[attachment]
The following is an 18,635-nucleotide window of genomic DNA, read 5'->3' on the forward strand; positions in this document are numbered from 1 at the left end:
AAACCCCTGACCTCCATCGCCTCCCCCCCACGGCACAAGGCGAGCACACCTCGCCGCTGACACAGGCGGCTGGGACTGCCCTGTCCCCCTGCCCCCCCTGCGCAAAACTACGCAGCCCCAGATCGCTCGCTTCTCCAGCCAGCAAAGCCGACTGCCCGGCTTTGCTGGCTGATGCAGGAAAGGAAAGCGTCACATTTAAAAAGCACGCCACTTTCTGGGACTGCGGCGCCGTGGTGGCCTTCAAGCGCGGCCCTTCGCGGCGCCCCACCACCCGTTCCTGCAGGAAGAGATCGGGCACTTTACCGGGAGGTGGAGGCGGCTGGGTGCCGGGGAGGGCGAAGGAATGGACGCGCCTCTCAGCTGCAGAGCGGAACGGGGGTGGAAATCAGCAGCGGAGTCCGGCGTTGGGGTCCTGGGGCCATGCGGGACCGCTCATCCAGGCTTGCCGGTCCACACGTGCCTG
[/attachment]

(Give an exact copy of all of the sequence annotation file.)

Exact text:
The following is an 18,635-nucleotide window of genomic DNA, read 5'->3' on the forward strand; positions in this document are numbered from 1 at the left end:
AAACCCCTGACCTCCATCGCCTCCCCCCCACGGCACAAGGCGAGCACACCTCGCCGCTGACACAGGCGGCTGGGACTGCCCTGTCCCCCTGCCCCCCCTGCGCAAAACTACGCAGCCCCAGATCGCTCGCTTCTCCAGCCAGCAAAGCCGACTGCCCGGCTTTGCTGGCTGATGCAGGAAAGGAAAGCGTCACATTTAAAAAGCACGCCACTTTCTGGGACTGCGGCGCCGTGGTGGCCTTCAAGCGCGGCCCTTCGCGGCGCCCCACCACCCGTTCCTGCAGGAAGAGATCGGGCACTTTACCGGGAGGTGGAGGCGGCTGGGTGCCGGGGAGGGCGAAGGAATGGACGCGCCTCTCAGCTGCAGAGCGGAACGGGGGTGGAAATCAGCAGCGGAGTCCGGCGTTGGGGTCCTGGGGCCATGCGGGACCGCTCATCCAGGCTTGCCGGTCCACACGTGCCTG